Attorney Joseph Bondy asked U.S. District Judge Paul Oetken of New York for a modification to Parnas' bail conditions, including the removal of his GPS monitoring device, because it wouldn't be permitted in the Senate Gallery. The proposal was for Parnas to travel from New York to Washington on Wednesday and attend the trial from 12:30 to 2:45 p.m.

Read the story.

Manchin says he thinks Hunter Biden is a relevant witness

Sen. Joe Manchin, D-W.V., told MSNBC's "Morning Joe" Wednesday that he thinks former Vice President Joe Biden's son Hunter Biden is a relevant witness in the impeachment trial.

"You know, I think so. I really do," Manchin said. "I don't have a problem there because this is why we are where we are. Now I think that he can clear himself of what I know and what I’ve heard."

"But being afraid to put anybody that might have pertinent information is wrong no matter if you’re a Democrat or a Republican," he continued.

The Mountaineer State senator added that if Chief Justice John Roberts, who is presiding over the trial, agreed that the younger Biden is "pertinent," Manchin would vote to call him.

Manchin's state overwhelmingly voted in favor of Trump in 2016 and then reelected Manchin in 2018.

Democrats have contended that Hunter Biden is not a relevant witness to Trump's impeachment trial, since he has no direct knowledge of what Trump was charged with — abusing his power and obstructing Congress.

Manchin said he favors approving witnesses in the case, and Republicans have said they will seek to bring witnesses like the Bidens and the whistleblower forth if witness testimony is approved.

Trump rages at Bolton, says former adviser would have caused 'World War Six'

President Donald Trump berated his former national security adviser John Bolton on Wednesday, bashing his former top aide after the aide reportedly contradicted a key element of the president's impeachment defense in an upcoming book.

Trump suggested that if Bolton, a conservative war hawk, were still in the White House, the U.S. "would be in World War Six by now."

Those comments came hours after another tweet in which Trump asked: "Why didn't John Bolton complain about this 'nonsense' a long time ago, when he was very publicly terminated. He said, not that it matters, NOTHING!"

Bolton asserts he was not fired.

Read the story.

Exclusive: Dutch Trump superfan who claimed he surveilled Ambassador Yovanovitch told people he was DEA

The Dutch man who claimed to have Marie Yovanovitch under surveillance when she was the U.S. ambassador to Ukraine has been masquerading as a U.S. federal law enforcement officer and told people he was starting a tech company that could track movements electronically, according to interviews and documents obtained by NBC News.

And despite saying he had "no connection" to Ukraine, the man, Anthony de Caluwe, was romantically involved with a Ukrainian woman, who returns regularly to her home country, at the same time in early 2019 that he sent text messages about Yovanovitch's purported whereabouts in Kyiv, according to two people who know de Caluwe and photographs obtained by NBC News.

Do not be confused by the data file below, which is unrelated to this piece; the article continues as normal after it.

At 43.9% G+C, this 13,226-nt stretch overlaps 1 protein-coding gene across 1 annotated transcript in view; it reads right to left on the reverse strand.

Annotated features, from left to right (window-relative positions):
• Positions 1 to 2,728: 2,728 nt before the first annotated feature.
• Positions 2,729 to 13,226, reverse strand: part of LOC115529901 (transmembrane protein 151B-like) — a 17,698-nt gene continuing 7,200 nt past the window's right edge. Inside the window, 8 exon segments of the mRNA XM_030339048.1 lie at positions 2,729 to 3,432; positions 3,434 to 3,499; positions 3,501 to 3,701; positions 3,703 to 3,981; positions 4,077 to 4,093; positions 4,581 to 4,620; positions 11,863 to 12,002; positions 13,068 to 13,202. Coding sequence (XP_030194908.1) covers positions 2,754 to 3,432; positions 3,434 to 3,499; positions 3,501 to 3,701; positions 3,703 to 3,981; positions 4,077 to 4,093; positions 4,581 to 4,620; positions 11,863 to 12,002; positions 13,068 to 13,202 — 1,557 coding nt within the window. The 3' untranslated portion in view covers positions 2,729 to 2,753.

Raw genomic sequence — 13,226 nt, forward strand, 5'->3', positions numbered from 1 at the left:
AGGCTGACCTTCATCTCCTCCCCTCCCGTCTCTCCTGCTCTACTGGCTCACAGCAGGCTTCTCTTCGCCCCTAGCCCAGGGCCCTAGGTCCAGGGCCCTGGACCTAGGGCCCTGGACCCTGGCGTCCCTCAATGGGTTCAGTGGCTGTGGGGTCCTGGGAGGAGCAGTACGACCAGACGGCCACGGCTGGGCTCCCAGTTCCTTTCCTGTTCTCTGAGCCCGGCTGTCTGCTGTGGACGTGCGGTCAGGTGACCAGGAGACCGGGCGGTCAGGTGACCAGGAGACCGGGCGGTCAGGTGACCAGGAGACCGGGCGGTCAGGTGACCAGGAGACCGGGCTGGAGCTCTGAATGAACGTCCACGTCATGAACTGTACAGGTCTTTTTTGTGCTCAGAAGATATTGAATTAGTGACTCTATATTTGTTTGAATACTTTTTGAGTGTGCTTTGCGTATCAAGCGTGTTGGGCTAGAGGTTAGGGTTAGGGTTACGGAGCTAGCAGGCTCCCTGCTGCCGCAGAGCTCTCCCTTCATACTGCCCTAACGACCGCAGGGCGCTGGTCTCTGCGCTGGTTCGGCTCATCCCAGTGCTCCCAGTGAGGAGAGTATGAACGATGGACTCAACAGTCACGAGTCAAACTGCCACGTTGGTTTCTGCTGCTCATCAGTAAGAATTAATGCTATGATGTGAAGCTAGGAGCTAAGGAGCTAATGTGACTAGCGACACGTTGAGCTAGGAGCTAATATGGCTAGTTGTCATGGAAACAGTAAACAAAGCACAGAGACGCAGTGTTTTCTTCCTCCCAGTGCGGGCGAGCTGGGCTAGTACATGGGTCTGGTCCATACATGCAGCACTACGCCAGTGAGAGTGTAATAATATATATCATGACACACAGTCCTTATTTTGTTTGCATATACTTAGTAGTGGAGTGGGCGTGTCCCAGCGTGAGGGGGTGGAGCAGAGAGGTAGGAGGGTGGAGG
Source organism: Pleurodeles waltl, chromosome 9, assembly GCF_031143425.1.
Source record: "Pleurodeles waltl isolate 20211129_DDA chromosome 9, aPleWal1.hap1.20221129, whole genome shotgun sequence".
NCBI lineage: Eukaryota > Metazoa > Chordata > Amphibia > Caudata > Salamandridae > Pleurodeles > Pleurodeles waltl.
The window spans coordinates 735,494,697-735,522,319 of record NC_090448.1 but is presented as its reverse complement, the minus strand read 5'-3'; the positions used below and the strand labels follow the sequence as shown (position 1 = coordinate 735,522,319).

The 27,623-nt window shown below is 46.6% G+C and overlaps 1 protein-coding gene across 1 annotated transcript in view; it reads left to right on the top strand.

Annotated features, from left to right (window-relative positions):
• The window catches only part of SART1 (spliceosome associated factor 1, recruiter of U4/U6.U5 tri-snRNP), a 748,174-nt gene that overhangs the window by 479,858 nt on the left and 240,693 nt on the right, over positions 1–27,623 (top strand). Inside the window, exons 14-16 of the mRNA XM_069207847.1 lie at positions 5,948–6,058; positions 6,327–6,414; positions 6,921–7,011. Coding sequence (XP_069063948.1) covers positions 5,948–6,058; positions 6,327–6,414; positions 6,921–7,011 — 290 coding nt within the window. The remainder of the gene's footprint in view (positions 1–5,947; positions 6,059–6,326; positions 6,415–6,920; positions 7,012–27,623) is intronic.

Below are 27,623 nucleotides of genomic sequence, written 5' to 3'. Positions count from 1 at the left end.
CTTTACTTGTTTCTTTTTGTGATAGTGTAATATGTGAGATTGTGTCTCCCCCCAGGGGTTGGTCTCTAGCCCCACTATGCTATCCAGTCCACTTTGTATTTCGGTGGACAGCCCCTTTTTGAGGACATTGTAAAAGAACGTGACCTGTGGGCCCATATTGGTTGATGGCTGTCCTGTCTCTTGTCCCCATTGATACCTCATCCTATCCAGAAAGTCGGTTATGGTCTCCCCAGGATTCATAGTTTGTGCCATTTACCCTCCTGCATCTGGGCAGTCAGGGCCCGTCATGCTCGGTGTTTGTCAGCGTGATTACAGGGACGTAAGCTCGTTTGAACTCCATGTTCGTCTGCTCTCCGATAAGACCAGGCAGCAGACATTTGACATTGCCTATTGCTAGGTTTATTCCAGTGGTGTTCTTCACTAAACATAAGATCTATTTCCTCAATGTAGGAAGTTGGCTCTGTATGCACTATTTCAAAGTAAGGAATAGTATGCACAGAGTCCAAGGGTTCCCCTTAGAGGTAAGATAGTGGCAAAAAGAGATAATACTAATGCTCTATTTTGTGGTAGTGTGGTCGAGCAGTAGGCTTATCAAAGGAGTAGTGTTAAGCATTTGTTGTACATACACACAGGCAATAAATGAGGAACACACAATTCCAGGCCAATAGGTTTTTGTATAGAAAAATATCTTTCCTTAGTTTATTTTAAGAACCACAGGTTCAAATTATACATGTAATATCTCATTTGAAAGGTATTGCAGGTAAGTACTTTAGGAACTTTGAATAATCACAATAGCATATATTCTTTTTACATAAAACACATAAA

Read the NBC News exclusive.

Here’s what you need to know about the Q&A phase of impeachment

WASHINGTON — It's question time for the Senate in President Donald Trump's impeachment trial.

The move to the new phase of the trial Wednesday comes after Trump's legal team finished up its opening argumentsTuesday and ahead of a decision on whether to hear from witnesses. It also gives Republican senators who've complained about the lead House manager, Rep. Adam Schiff, D-Calif., a chance to force him to answer their questions.

Here's what we know about how the question-and-answer session will work.

ANALYSIS: Trump defense team makes compelling case for Bolton testimony

DES MOINES, Iowa — President Donald Trump's defense lawyers rested with more of a whimper than a bang Tuesday — resigned, perhaps, to the possibility that their boss's time in the crucible of a Senate impeachment trial will not come to an immediate end.

Trump's lawyers even appeared to undermine their own assertions that former national security adviser John Bolton, whose forthcoming book reportedly corroborates the allegation that the president tied U.S. aid for Ukraine to political investigations, should not testify.

Read more here. 

Trump accuses Democrats of 'deranged partisan crusades' as impeachment trial heats up

President Donald Trump doubled down his attacks against Democrats and his impeachment trial at a New Jersey campaign rally Tuesday night, accusing them of pursuing "deranged partisan crusades" and reminding supporters of the importance of winning back the House of Representatives in November.

"The congressional Democrats are obsessed with demented hoaxes, crazy witch hunts and deranged partisan crusades," Trump said, speaking at the Wildwoods Convention Center by the New Jersey shore.

"Americans of all political beliefs are sick and tired of the radical, rage-filled left socialists,” Trump continued. "Really, the Democrat Party is the socialist party and maybe worse. Voters are making a mass exodus from that party and we are welcoming them to the Republican Party with wide open arms."

Read more here.